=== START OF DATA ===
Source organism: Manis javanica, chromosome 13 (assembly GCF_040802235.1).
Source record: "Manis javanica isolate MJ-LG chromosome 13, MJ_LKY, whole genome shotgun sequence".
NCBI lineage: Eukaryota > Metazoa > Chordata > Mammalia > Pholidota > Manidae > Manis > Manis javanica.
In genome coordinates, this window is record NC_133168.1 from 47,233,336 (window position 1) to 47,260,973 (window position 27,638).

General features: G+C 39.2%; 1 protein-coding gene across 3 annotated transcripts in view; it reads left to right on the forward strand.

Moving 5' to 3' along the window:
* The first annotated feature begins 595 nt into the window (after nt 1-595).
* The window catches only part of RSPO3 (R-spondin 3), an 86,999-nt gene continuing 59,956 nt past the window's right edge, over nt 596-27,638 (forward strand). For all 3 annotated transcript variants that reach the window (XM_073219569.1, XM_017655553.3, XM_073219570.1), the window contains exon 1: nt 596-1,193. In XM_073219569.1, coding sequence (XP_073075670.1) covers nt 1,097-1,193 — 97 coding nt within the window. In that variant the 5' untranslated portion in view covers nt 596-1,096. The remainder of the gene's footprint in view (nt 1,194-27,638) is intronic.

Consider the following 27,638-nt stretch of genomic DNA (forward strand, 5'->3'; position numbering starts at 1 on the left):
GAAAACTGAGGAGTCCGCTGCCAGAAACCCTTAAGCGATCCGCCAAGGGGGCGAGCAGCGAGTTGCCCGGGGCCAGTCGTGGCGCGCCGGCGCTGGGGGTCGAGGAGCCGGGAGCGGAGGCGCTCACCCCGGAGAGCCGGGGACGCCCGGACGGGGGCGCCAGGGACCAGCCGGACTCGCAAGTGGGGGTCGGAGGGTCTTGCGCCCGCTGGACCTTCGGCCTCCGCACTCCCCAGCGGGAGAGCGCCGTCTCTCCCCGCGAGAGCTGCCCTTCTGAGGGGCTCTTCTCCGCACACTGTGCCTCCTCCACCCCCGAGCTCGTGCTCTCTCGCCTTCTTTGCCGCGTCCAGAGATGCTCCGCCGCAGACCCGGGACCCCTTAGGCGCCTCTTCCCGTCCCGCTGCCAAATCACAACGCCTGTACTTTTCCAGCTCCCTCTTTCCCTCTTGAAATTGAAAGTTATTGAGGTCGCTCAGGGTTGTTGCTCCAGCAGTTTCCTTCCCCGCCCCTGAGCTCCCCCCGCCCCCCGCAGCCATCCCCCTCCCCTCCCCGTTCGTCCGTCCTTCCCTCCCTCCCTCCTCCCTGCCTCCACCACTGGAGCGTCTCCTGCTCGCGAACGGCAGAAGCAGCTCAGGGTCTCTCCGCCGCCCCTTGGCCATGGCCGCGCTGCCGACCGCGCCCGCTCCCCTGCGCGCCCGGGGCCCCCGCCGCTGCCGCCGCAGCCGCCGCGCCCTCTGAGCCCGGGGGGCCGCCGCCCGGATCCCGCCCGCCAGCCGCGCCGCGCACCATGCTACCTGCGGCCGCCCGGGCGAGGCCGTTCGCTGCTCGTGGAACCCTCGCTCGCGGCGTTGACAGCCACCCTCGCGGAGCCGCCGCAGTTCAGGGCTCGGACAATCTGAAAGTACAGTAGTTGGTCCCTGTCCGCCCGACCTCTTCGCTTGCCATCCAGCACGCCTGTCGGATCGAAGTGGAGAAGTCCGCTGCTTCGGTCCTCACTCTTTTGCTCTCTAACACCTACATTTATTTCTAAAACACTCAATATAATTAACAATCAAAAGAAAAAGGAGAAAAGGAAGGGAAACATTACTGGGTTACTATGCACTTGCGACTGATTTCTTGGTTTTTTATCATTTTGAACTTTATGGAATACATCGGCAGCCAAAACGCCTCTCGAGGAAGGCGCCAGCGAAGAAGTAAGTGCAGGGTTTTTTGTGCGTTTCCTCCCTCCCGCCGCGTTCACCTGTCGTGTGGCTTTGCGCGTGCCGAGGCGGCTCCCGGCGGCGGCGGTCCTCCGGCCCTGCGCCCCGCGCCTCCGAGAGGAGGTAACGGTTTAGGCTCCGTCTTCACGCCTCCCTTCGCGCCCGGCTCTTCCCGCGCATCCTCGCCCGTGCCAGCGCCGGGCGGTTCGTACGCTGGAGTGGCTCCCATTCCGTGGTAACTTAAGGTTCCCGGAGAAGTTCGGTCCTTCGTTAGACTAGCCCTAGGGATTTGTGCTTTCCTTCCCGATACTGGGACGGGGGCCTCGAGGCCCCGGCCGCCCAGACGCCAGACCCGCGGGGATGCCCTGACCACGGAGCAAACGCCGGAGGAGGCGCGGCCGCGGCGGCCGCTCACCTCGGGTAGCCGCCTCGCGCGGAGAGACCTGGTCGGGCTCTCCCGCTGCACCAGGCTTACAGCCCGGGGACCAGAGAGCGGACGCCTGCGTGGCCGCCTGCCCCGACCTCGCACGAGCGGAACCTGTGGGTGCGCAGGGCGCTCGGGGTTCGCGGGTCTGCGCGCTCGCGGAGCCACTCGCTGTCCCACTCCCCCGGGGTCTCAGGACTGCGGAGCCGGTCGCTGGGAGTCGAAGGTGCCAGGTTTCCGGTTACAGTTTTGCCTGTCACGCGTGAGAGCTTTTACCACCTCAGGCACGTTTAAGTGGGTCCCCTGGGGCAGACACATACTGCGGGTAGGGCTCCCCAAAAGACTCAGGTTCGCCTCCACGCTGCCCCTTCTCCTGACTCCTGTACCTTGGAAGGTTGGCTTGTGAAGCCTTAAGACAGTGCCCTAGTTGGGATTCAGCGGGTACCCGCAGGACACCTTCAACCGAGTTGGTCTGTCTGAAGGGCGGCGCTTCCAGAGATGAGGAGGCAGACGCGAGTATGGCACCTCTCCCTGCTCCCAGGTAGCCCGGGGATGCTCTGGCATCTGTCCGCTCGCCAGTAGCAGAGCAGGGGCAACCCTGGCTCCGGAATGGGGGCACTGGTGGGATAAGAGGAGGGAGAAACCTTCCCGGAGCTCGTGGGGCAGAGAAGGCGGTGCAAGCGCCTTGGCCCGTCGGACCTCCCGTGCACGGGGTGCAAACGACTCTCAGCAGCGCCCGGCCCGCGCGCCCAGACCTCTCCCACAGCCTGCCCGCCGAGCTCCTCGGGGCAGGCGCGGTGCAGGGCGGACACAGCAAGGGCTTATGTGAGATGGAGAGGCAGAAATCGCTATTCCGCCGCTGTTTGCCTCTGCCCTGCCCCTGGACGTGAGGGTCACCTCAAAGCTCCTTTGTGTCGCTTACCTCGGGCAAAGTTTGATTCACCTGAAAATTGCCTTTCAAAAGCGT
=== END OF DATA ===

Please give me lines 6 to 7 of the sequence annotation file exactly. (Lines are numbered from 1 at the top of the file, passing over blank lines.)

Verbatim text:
Moving 5' to 3' along the window:
* The first annotated feature begins 595 nt into the window (after nt 1-595).